Dismissal for theft or dishonesty

Sep 12, 2012

Date: 2006
Author: Daniel A. Lublin
Publication: Metro
The cost to your company of engaging in a cash diversion scheme and lining your own pockets with the money over a number of years –> $12,000.
The cost of a Polaris ATV that you received as a gift from a customer for providing them with unauthorized discounts –> $5,000
The cost of being caught red handed and fired immediately after spending most of your life working for the same company –> priceless.
Gary Gabriel was the manager of a large grain and fertilizer company based in Moose Jaw, Saskatchewan. After 26 years with the company, it could be said that Gabriel certainly knew the inner workings of the business.
Having caught wind of a rumour that some employees were defrauding the company for thousands of dollars, Gabriel’s employer commenced an investigation to get to the bottom of the scheme. First, the company’s investigator interviewed one of Gabriel’s colleagues, who admitted to defrauding the company to the sum of $10,000. The elaborate scheme involved collecting cash from customers and later issuing an invoice for a product return, making it appear as the customer returned the product, when they never actually did. When questioned who the mastermind behind the operation was, the finger was pointed squarely at Gabriel, prompting the company to investigate him next.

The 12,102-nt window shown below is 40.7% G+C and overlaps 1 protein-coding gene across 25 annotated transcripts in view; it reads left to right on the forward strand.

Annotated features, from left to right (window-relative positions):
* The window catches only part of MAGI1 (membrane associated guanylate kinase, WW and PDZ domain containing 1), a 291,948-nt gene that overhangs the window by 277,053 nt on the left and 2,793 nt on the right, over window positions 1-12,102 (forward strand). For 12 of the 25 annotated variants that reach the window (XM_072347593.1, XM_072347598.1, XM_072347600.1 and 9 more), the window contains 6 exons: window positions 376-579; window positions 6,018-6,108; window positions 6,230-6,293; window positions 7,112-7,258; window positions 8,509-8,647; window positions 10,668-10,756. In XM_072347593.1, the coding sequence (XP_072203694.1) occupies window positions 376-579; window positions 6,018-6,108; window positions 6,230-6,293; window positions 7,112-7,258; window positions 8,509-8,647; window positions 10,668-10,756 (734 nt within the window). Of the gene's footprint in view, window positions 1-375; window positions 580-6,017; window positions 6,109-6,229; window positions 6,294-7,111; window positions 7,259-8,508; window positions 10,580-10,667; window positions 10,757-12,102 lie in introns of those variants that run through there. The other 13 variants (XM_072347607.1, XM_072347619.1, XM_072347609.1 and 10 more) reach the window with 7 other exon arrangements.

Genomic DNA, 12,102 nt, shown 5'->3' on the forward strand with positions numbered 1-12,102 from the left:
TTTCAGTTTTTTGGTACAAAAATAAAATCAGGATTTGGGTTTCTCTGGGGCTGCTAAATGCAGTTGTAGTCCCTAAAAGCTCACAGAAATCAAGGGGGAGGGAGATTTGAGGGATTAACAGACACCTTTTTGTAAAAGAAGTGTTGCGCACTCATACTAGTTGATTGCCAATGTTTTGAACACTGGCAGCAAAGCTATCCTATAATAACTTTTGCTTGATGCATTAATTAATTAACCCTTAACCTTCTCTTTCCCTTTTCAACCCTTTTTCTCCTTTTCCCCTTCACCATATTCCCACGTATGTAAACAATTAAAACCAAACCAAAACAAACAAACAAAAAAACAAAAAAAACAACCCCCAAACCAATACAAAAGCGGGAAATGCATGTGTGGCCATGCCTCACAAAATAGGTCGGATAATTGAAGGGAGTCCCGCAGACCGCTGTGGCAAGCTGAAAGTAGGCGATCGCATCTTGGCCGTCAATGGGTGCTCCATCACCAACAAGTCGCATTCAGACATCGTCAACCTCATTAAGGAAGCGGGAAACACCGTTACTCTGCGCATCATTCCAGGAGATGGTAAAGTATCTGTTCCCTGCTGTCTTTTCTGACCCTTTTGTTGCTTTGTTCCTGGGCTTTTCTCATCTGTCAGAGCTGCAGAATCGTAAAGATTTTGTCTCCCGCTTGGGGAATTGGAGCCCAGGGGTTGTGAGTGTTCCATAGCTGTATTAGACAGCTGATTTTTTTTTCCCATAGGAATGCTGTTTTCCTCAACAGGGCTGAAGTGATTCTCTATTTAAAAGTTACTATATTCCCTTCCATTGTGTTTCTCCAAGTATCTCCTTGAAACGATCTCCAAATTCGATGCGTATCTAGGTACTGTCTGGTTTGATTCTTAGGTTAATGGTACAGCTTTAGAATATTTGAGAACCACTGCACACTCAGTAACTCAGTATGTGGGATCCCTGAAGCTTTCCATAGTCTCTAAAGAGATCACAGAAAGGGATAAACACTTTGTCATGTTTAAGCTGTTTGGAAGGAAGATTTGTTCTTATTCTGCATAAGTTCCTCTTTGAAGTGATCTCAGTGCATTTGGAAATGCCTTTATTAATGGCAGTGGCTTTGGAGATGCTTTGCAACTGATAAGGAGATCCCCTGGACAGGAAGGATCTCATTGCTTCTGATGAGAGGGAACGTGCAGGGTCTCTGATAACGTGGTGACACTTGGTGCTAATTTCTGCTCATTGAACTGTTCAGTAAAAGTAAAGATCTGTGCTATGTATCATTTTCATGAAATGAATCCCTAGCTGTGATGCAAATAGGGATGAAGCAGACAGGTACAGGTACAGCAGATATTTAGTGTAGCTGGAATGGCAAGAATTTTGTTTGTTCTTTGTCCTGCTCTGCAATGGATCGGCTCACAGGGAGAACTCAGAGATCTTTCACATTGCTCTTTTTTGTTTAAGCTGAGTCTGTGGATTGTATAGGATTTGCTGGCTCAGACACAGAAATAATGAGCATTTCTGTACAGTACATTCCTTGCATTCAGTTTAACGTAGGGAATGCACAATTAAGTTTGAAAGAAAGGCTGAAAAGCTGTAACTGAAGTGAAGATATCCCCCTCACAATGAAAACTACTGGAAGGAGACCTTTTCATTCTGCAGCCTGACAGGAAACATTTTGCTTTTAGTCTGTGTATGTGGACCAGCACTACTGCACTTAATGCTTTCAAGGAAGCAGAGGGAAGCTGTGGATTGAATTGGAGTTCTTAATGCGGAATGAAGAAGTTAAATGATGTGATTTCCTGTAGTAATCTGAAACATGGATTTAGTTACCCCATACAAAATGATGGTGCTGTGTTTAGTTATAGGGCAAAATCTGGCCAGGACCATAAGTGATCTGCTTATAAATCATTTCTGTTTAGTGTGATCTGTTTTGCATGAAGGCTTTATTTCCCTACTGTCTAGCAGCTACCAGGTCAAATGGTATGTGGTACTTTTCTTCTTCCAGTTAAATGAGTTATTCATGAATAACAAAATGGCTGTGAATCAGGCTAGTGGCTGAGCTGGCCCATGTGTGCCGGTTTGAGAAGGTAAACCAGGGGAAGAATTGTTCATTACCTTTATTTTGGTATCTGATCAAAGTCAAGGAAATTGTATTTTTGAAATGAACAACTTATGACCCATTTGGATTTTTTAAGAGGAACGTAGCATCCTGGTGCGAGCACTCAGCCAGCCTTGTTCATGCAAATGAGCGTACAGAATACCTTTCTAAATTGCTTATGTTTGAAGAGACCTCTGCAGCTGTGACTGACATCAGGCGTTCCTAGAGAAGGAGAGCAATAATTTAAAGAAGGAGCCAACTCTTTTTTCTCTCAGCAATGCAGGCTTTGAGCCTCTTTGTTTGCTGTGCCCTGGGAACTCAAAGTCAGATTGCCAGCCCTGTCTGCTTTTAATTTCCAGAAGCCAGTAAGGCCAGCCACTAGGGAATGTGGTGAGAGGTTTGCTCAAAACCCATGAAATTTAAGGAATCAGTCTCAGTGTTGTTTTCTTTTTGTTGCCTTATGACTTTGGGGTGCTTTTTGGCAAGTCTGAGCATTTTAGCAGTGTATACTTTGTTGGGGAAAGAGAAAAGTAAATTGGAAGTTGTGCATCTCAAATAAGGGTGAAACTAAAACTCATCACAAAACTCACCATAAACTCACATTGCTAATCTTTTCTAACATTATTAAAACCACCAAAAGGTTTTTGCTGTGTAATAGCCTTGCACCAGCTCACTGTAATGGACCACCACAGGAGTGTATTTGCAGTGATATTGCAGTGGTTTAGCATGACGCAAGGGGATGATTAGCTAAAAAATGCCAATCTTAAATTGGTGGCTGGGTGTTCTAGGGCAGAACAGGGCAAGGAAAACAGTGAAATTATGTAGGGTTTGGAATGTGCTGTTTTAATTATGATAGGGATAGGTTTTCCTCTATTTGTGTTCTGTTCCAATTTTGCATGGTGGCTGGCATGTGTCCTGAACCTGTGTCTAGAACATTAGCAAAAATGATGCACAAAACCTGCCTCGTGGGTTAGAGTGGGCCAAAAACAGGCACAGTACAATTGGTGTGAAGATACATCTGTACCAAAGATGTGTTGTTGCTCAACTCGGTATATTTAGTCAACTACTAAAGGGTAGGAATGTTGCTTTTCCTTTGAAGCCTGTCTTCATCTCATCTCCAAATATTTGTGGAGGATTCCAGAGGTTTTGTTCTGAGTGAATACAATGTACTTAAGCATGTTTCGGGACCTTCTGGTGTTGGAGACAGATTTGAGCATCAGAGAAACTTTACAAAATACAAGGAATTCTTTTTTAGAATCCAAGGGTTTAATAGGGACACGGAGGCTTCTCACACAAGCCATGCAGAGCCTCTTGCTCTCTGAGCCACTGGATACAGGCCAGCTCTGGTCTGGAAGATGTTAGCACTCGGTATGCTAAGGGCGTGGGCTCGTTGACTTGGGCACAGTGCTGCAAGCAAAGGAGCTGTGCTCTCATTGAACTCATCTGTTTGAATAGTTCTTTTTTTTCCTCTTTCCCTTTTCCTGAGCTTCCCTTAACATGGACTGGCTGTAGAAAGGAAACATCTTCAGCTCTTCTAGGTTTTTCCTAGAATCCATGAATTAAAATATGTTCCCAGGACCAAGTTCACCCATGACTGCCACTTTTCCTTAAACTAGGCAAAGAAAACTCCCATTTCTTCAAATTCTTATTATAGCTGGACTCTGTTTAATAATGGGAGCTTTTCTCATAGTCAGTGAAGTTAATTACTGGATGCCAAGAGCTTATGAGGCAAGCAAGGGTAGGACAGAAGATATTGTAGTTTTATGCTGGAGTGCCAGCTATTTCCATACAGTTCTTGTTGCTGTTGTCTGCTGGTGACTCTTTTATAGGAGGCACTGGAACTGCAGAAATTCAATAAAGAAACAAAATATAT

Initially, Gabriel denied his involvement but later he fessed up and signed a statement admitting he had pocketed $2,000 by diverting cash and that he’d been given a 1996 Polaris ATV (All Terrain Vehicle). Gabriel was fired for his role in the scheme, and he sued his employer for wrongful dismissal claiming, among other things, that defrauding his company was justified because he had put in lots of overtime. But the judge was neither convinced by Gabriel, nor sympathetic to his claims that the fraud was reasonable given he worked overtime. As a result, Gabriel lost the case, his job and after 26 years with the same company, he probably lost his reputation.
When can dishonesty, fraud or theft, lead to your immediate termination and disentitle you to any form of a termination package? Although Gary Gabriel lost his case, many employees committing misconduct can survive being terminated and maintain their jobs and careers. Therefore, I offer the following recommendations to help assess whether you have a case:
Whether or not just cause exists, requires a consideration of the conduct and the context as the type of employment or the status of the employee are particularly important. Misconduct must be more serious to justify terminating a more senior, longer-service and entrusted employee who has made contributions to the company.
Is termination a proportionate response? Courts will consider all the facts and assess whether a lesser sanction than termination would have been more appropriate.

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